In the nineties, Sweden tried to confirm its political and economic stability in view of the entry into the European Union (EU), sanctioned by the referendum of November 1994 and formalized starting from 1995. In September 1994, after four years of conservative rule, the Social Democrats had returned to lead the country; it was up to them to prepare him for the European appointment.
In August 1995 I. Carlsson, Social Democratic leader and prime minister in the years 1986 – 91 and 1994 – 96, announced the decision to leave his posts in the party and in the executive. In March 1996 he was replaced at the head of the Social Democratic Party and the Council of Ministers by G. Persson, former Minister of Finance, a supporter of a rigorous policy and the need for Sweden to join the European Economic and Monetary Union (UEM) by January 1999.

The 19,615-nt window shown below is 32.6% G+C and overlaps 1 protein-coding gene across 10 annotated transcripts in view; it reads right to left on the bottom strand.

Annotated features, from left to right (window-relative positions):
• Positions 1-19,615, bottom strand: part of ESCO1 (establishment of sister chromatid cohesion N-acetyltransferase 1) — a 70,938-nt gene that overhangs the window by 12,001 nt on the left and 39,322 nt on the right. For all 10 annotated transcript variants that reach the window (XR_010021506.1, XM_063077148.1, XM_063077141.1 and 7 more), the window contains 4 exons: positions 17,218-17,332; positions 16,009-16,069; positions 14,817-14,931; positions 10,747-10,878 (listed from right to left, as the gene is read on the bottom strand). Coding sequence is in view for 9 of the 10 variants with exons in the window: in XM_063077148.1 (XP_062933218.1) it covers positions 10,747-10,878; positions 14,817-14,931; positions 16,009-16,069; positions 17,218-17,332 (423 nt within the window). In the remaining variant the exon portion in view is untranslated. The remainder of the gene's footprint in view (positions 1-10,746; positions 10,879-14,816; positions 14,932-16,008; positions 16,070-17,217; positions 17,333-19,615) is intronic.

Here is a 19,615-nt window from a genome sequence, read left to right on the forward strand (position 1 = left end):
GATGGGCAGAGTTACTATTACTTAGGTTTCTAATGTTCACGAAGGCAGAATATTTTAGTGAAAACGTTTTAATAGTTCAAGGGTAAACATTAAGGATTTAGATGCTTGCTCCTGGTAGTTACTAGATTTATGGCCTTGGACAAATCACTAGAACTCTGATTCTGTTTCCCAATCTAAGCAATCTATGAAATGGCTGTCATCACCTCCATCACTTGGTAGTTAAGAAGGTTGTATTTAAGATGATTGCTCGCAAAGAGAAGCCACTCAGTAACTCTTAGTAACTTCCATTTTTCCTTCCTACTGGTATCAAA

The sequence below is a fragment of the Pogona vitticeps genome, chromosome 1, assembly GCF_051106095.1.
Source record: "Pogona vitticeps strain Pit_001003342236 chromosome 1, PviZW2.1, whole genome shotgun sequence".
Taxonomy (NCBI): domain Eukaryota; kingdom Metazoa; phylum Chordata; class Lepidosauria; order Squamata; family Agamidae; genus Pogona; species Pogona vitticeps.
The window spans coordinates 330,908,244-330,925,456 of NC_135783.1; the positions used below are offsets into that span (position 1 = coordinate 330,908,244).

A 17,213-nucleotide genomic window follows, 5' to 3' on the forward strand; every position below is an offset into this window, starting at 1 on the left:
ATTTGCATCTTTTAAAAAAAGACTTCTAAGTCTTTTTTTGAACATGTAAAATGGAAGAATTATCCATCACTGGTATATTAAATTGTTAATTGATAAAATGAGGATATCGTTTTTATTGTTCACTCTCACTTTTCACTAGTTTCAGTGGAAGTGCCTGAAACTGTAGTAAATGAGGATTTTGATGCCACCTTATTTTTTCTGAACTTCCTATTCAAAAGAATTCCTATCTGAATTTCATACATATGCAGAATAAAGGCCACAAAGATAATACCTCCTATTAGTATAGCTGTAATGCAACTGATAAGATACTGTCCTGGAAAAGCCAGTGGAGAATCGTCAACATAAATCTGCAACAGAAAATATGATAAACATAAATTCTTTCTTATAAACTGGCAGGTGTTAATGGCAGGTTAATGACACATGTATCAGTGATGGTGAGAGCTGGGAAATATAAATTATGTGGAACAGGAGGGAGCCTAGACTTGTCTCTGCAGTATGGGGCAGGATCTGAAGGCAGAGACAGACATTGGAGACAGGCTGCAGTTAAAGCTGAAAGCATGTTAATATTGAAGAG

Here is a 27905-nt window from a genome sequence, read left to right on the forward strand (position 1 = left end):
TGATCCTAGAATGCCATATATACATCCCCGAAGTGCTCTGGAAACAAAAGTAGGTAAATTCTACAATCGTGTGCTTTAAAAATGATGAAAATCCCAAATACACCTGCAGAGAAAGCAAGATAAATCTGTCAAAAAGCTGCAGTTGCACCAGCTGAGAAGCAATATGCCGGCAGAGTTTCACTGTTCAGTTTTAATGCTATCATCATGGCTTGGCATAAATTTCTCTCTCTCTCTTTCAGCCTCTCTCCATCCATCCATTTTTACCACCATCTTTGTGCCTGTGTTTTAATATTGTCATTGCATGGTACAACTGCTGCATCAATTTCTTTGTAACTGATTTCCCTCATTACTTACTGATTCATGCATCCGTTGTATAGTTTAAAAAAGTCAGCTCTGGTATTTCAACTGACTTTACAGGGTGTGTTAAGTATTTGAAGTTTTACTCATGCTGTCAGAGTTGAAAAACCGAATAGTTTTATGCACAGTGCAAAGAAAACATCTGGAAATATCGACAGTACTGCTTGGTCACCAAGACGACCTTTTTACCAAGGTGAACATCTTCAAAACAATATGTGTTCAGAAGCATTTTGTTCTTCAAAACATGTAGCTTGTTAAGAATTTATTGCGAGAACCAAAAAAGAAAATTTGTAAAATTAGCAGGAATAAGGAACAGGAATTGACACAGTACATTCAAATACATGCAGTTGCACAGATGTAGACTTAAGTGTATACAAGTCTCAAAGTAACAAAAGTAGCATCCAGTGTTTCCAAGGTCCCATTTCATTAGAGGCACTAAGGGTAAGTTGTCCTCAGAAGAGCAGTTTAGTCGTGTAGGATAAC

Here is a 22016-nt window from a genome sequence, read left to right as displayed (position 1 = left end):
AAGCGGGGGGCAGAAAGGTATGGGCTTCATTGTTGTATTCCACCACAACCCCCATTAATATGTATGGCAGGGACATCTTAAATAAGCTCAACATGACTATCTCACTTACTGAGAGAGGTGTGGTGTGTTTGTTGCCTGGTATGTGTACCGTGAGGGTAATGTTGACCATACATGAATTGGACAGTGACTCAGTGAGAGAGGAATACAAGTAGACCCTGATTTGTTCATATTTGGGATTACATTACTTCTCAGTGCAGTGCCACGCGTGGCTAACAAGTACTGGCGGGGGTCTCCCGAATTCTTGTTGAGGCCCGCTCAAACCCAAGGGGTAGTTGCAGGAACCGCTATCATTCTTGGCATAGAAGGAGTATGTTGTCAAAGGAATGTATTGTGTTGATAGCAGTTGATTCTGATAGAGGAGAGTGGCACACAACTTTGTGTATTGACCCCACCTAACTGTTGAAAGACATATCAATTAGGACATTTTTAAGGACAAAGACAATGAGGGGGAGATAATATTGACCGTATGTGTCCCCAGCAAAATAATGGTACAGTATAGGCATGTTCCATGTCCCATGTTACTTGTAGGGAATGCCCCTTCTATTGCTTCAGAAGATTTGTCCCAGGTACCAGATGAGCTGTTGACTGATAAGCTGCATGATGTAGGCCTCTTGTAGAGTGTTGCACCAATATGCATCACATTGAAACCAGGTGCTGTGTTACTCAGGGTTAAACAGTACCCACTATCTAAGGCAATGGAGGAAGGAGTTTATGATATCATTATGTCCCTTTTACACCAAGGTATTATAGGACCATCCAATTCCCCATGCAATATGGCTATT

According to ehotelat, the work of the new prime minister essentially aimed at consolidating the budget, through an austerity line, accompanied by drastic cuts to the welfare state: already as a minister he had managed to significantly reduce the deficit (from 12 % of GDP in 1994 to 6 % in 1996); the final goal was to reach equilibrium by 1998. Despite the undoubted effectiveness (the deficit was in fact almost canceled within the foreseen deadline), the strategy adopted by Persson had as a price to pay the progressive downsizing of Swedish welfare: the heavy budget cuts made to the detriment of public services questioned a social model that until then had seemed unassailable. The recent entry of the Sweden into the EU and the prospect of its inclusion in the economic and monetary union program starting from 1999 contributed to making a plan for financial consolidation urgent. On the other hand, the surprising result of the European elections in September 1995 had to be taken into account(the first for St.), which had recorded a very disappointing result for the Social Democrats, strongly pro-European (only 28, 1 % of the vote, compared with 45, 3 % made to previous policies), compared with an unexpected success of the opponents of the Union, the Greens and the Left Party, which significantly improved the results of the 1994 policies. It therefore became a priority between the end of 1996 and the beginning of 1997, consider the pros and cons of a possible accession of the Sweden to the European Monetary Union: if an independent commission set up for the purpose urged caution, the Central Bank claimed the importance of participating in the project from its initial phase, in January 1999. Pressed by the unfavorable opinion of public opinion, disappointed by an experience that, two years after joining the EU, seemed to bring with it more costs than benefits, in June 1997 the government announced that Sweden would not take part in the first stage of the European Monetary Union.